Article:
It was at this time also, that Master’s basic “Aims and Ideals of Self-Realization Fellowship” were changed. Master had originally written one of these eleven “Aims and Ideals” to read, “To spread a spirit of world brotherhood among all peoples and to aid in the establishment, in many countries, of self-sustaining world-brotherhood colonies for plain living and high thinking.”

For the Eighth Edition of the Autobiography, and in all subsequent editions, this “aim and ideal” was changed to read: “To encourage ‘plain living and high thinking’; and to spread a spirit of brotherhood among all peoples by teaching the eternal basis of their unity: kinship with God.”

All mention of world-brotherhood colonies was omitted; nor has it appeared in any other SRF literature for the past thirty or more years. It was SRF, not Master, who changed this statement concerning one of the basic aims and ideals of his world mission.

Spiritual communities suppressed by the early Christian Church

The early Christians are known to have gathered into small, spiritual communities—”intentional” in the sense that their members shared the same beliefs, practices, and ideals. Why does history tell us so little about those communities? From all indications, they were successful. The inevitable conclusion, surely, is that they were suppressed along with the gnostics. Indeed, autonomous communities can only have been considered a threat by the Church in its determination to impose control on its members.

Communities also being suppressed by SRF?

It is for similar reasons, surely, that SRF is not happy with Ananda’s concept of communities. Since communities would certainly have been inconvenient to the newly organized Christian Church; even references to those early communities were suppressed, along with the gnostic writings. Yet what could have been more natural than for Jesus to want people to live together in communities, practicing together the teachings he had given them?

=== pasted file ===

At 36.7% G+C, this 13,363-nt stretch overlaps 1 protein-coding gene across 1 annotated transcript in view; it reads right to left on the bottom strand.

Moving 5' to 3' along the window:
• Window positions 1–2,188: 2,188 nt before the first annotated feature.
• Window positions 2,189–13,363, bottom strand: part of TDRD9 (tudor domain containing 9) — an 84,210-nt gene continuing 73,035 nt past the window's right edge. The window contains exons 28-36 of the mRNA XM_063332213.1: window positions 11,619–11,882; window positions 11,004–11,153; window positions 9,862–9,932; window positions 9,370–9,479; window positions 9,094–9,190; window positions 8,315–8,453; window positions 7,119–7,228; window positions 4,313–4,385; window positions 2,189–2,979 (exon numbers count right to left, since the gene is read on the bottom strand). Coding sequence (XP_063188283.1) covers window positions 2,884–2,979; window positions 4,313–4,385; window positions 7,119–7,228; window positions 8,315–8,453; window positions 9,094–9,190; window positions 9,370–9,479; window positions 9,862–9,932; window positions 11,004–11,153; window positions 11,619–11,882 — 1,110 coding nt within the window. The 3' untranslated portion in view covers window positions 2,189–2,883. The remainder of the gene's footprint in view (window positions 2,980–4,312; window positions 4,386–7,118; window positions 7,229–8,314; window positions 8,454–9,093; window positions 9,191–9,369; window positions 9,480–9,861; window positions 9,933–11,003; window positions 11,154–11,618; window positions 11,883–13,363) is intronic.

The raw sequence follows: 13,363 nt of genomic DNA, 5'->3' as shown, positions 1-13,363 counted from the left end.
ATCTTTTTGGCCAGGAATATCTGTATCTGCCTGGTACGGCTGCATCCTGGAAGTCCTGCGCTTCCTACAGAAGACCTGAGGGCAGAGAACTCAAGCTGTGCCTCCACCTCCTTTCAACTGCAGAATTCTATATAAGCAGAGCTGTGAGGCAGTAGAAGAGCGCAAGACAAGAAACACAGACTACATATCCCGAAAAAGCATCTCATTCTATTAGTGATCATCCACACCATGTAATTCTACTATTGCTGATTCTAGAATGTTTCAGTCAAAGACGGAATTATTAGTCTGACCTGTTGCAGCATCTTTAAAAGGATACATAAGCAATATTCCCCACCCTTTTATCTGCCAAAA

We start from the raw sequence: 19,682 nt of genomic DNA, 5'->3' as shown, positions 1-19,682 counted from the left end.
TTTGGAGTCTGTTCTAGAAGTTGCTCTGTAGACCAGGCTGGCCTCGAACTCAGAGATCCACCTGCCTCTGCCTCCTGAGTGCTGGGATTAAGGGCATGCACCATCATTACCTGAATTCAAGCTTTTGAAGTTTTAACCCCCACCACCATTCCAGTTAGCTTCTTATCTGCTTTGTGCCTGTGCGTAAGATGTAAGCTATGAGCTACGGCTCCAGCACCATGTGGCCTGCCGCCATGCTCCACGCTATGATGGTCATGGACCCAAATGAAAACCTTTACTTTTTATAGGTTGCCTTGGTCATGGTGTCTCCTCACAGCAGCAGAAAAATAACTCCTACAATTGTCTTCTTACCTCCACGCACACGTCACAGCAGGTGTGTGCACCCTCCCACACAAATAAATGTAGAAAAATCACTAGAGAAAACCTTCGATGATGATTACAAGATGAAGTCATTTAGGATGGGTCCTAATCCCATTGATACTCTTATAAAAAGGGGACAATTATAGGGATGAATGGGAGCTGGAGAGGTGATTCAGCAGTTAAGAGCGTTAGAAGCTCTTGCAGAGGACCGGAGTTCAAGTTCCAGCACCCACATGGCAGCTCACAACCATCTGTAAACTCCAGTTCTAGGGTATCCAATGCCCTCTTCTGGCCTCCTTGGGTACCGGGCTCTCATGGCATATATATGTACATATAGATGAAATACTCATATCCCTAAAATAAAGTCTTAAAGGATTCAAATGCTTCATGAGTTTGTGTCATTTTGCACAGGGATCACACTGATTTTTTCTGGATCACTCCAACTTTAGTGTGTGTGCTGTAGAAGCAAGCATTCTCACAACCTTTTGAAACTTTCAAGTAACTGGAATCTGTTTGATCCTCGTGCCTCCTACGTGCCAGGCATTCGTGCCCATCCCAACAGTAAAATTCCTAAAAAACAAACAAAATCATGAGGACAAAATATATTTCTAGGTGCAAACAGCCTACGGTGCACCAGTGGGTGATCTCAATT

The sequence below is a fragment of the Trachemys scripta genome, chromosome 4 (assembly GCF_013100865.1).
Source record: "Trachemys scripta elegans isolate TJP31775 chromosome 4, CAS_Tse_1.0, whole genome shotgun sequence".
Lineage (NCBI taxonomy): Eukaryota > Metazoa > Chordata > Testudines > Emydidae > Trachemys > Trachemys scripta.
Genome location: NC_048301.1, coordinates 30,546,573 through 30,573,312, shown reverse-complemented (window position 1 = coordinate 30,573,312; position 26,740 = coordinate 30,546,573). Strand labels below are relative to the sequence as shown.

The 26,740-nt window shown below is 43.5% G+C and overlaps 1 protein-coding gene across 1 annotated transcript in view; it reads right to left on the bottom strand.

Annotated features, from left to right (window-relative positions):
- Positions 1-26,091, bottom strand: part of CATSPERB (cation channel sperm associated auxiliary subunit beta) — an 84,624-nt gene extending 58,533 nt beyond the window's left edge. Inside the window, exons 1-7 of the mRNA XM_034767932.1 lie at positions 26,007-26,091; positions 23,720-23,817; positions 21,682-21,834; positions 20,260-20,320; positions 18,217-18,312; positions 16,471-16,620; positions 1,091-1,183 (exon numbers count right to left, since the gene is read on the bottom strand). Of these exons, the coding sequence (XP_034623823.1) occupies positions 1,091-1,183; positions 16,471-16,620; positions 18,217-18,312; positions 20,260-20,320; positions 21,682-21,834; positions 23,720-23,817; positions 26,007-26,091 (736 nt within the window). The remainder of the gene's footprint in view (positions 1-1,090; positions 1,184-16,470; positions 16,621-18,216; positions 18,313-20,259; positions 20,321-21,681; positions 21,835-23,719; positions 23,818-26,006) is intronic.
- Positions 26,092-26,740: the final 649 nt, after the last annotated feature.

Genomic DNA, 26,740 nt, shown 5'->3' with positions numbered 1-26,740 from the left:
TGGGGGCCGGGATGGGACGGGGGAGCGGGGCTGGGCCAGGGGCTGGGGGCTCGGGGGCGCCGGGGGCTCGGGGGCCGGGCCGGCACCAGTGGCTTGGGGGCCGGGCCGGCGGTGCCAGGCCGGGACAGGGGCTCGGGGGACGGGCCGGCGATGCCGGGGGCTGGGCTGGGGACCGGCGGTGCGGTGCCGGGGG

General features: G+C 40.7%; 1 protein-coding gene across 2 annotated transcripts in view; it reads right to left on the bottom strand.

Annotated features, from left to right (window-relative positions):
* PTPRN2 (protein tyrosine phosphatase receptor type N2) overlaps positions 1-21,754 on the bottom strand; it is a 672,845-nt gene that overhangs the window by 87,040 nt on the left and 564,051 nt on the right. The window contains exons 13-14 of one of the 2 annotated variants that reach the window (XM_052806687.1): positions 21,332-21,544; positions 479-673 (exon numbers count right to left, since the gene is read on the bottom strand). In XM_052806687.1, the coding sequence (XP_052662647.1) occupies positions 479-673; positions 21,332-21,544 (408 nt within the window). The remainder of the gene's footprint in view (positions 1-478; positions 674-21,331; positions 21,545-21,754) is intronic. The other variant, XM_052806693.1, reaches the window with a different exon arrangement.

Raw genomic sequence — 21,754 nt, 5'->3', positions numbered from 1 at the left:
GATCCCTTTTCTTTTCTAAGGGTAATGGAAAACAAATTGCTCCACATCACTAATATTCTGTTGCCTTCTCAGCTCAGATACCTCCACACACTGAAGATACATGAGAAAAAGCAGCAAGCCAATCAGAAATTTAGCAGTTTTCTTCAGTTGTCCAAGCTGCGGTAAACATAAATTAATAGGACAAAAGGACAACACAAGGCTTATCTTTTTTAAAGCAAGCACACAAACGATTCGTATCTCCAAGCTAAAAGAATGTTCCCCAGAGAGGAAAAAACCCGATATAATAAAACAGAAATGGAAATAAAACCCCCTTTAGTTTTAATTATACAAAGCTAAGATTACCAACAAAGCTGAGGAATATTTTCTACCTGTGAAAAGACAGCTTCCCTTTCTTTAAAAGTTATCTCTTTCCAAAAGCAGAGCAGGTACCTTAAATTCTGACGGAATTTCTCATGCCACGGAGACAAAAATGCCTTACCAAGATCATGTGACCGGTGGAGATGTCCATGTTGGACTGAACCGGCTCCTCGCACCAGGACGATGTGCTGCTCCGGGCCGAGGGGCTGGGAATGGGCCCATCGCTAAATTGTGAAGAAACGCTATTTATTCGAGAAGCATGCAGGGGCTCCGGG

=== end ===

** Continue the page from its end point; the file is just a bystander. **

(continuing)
Paramhansa Yogananda himself urged people all his life to form communities. And SRF, like the early Church, has set itself against this idea. In 1988, to celebrate our twentieth anniversary, a group of 200 members went from Ananda to visit SRF’s main centers in southern California. On the Encinitas grounds, the nun in charge, Sister Shanti, stated to a group of us, “Oh, I know, many people have tried to start communities, but none of them have succeeded.” Two hundred people, celebrating twenty years of successful existence, and she could say that to us!

Her very statement makes it clear, however, that SRF appears to have no serious intention of ever starting the world brotherhood colonies for which Master campaigned so ardently. Yogananda himself tried to start a community in Encinitas. His hopes were not destined to be fulfilled during his lifetime, and I cannot help thinking that one reason the venture was abandoned was owing to resistance by some of his monastic disciples.

Monasticism is not the only branch of Yogananda’s tree

There is a growing insistence within SRF that the strictly monastic life is the only way to serve and spread Yogananda’s teachings. Many of his close disciples, however, were, or had been, married. Suppression of non-monastic communities is another indication of a historic karmic pattern. The struggle between inner spirituality and “churchified” spirituality is being repeated in the struggle between SRF and Ananda. I myself deeply believe in the monastic ideal. I too am a monk, and, despite many attempts by SRF and its members to deride my monastic calling, I am firmly committed to it. Monasticism sets an example to devotees everywhere that the spiritual life must be founded at least on inner renunciation.

Colonies dream being fulfilled at Ananda

It has been my own lot to fulfill Yogananda’s communitarian dream. Ananda now consists of six communities: five in America and one in Italy, with a seventh under way in Rhode Island. An ancient karmic pattern is re-emerging through Ananda’s striking success story: a repetition of the trend begun long ago among the early Christians.

What Ananda stands for is an attempt, paralleling that of the Gnostics and the early Christians, to simplify matters, and to center the teachings in the individual’s own Self-realization.